THE MICHIGAN DAILY
SATUR.DAY', 013ER 13, 1951.
WAGE TWO SATURDAY, OCTOBER 13, 1951
Ten Cent Programs
DESPITE A RATHER ingenious University
scheme, the stormy problem of the ten
cent programs remains as puzzling as ever.
The administration's plan of passing out
free programs with each student ticket
book has failed miserably. Many students
never even got them and those who did
generally lost or threw them away. The
fact is that the free programs were doom-
ed from the start and that the market for
the ten centers is as large as ever.
But since the city requires an excessive li-
cense fee and the University won't allow the
ten cent vendors on their property, not many
of the midget programs are being sold.
It is doubtful that the city will rescind the
license fee. Its purpose is to regulate what
the ordinance calls "transient traders." This
is a right and duty of the municipal gov-
Editorials published in The Michigan Daily
are written by members of The Daily staff
and represent the views of the writers only.
NIGHT EDITOR: HARLAND BRITZ
ernment and to lift the fee for students and
discriminate against non-student vendors
would be unfair.
Thus if student vendors are to return with
ten cent programs, it's up to the University
to take action. Last year, it was decided that
it was legal to sell on University property
without a city license. At that time, the
administration allowed student program
vendors to sell on University property if they
first got a permit from the SL.
This plan worked well until the free pro-
grams were issued this year. And because
of the free programs the athletic board
says that there is no need for ten cent
ones. But the board overlooks the rather
obvious fact that for the most part the
free programs are now non-existent and
that students want the ten centers.
The SL-athletic department plan of last
year was excellent. Everyone was satisfied,
even the vendors of the 50 cent programs in-
side the stadium. If the athletic board will
only face reality, the problem can be brought
to a swift and just conclusion.
By STEWART ALSOPII
pONN-"We can do the job without the
Germans, if that becomes absolutely
necessary." This recent remark is reliably
attributed to Gen. Dwight D. Eisenhower.
Presumably, Eisenhower thinks that, given
great air power and atomic superiority, the
defense of Western Europe without a Ger-
man manpower contribution is militarily
feasible. And in the peculiar atmosphere of
this artificial political capital, the remark
takes on great significance.
For the demonstrable fact is that some-
thing has gone very wrong with allied
plans for a West German defense force.
Consider the facts. It is more than a year
now since Secretary of State Dean G.
Acheson, pushed and chivvied by the Pen-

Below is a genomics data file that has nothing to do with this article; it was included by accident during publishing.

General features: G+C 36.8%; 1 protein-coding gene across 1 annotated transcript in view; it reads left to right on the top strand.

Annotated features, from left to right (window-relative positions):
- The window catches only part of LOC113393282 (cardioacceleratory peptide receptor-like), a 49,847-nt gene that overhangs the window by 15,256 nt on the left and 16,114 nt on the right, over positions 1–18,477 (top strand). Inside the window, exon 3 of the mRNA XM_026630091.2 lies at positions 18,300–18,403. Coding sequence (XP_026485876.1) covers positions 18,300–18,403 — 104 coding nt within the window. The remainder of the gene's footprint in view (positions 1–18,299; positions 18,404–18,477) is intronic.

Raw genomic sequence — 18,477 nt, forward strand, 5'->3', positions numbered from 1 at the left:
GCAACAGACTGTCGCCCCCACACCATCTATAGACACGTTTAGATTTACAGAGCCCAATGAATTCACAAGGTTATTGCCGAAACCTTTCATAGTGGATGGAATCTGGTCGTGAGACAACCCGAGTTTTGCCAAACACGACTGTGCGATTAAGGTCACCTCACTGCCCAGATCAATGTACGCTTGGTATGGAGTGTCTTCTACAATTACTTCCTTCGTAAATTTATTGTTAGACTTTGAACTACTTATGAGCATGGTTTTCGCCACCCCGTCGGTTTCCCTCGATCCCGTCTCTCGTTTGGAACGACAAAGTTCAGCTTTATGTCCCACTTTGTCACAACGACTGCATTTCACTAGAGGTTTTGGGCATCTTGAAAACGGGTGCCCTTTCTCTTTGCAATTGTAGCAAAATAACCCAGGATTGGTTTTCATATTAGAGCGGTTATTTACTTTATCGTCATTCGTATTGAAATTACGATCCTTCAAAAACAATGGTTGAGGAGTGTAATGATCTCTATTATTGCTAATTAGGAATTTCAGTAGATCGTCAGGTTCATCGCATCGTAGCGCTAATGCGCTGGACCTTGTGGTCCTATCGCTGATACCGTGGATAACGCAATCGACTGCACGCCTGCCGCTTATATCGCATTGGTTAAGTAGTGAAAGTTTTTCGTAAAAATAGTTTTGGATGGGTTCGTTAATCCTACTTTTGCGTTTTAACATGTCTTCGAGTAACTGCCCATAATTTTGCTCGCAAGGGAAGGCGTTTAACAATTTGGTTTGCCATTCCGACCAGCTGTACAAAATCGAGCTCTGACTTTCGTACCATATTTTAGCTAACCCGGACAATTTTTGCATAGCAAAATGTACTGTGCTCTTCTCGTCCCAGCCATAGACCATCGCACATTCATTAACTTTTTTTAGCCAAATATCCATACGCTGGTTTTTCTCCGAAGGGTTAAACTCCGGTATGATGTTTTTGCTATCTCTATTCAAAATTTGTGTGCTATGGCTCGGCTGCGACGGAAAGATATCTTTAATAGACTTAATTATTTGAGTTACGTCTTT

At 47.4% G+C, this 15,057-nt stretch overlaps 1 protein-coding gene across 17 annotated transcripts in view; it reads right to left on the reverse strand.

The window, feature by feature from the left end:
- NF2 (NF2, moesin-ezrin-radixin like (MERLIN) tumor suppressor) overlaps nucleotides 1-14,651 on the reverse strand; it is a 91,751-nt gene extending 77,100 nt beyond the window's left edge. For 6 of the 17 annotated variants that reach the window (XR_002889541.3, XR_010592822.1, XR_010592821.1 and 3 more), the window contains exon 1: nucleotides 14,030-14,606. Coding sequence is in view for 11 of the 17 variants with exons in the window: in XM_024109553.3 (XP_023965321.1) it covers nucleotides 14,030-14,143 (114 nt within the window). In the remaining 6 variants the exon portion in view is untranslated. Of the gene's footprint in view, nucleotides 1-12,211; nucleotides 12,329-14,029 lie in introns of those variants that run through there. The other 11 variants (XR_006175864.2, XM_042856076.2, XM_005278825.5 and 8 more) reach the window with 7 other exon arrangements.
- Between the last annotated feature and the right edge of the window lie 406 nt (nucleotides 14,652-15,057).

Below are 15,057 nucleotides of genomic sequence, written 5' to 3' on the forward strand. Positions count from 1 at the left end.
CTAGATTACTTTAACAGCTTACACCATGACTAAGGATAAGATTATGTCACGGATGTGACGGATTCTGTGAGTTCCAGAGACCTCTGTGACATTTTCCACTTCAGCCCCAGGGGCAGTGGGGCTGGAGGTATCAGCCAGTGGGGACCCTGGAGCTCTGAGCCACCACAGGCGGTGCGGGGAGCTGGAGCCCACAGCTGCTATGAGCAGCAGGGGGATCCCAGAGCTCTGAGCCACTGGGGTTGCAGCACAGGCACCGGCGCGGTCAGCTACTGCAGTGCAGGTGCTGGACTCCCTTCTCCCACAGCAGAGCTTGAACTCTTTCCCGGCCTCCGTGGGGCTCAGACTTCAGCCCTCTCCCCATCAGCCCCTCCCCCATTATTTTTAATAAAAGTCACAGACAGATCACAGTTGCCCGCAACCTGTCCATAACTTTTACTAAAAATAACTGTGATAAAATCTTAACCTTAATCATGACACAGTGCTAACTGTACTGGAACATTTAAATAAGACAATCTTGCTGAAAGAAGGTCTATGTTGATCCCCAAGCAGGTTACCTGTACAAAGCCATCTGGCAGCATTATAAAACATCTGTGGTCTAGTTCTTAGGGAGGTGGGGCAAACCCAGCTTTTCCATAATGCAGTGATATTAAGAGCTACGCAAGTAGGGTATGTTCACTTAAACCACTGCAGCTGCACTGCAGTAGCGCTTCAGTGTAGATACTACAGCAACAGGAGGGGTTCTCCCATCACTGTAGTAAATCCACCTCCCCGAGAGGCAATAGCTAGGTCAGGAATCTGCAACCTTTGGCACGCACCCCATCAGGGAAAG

tagon, and against the advice of able U.S.
High Commissioner John .McCloy, de-
manded immediate German rearmament.
At that time, the Pentagon planners, suf-
fering from the delusion that the militant
German nation would spring to arms at
the word of command, were talking of an
nportant German military contribution
In a matter of months.
Yet now, a year later, the first German
soldier in the Western alliance is unlikely to
put on his uniform for at least ten months--
and only then if all goes more smoothly than
there seems much reason to expect. And the
best private guess here is that, under pre-
sent conditions, Western Germany will not
contribute more than about eight rather thin
divisions by the end of 1953-hardly a deci-
In short, in the time of great danger im-
mediately ahead, the job will simply have to
be done "without the Germans." Meanwhile,
in the view of some very able men here, it
Is time to have a good hard look at what
has gone wrong.
ANY THINGS have gone wrong. For one
thing, the effectiveness of the Soviet-
Communist "unity" line has been vastly un-
derestimated in the West, a matter which
will be examined in a later report. But what
seems to have gone principally wrong is that
the Pentagon planners, fascinated like a
rabbit by a snake by the thought of future
German divisions, have fixed a rigid but en-
tirely unrealistic time-table for German re-
armament. Thus the Western administrators
here, including the extremely able U.S. High
Commissioner John J. McCloy, have been
robbed of the flexibility required in negotia-
All negotiation is a matter, in the end,
of the carrot and the stick. And because
the German politicians are convinced that
the West must have a German defense
contribution at any cost, the allied nego-
tiators had no stick.
Logically, the Germans should be begging
the allies for the means to defend their own
soil. Instead, the Pentagon-planned program
has placed the allies in the position of doing
the begging. This immensely stimulates the
sort of irrationality displayed by such a man
as the powerful, fanatically nationalist Dr.
Kurt Schumacher, leader of the Social Dem-
Schumacher haughtily dismisses the Schu-
man plan and the European Army, now the
twin pillars of American policy in Europe,
as French trickery. He would permit Ger-
man rearmament only on the impossible
condition that there were sufficient Anglo-
American ground strength to halt a Soviet
attack at the Elbe and once this condition
was fulfilled, he strongly implies, Germany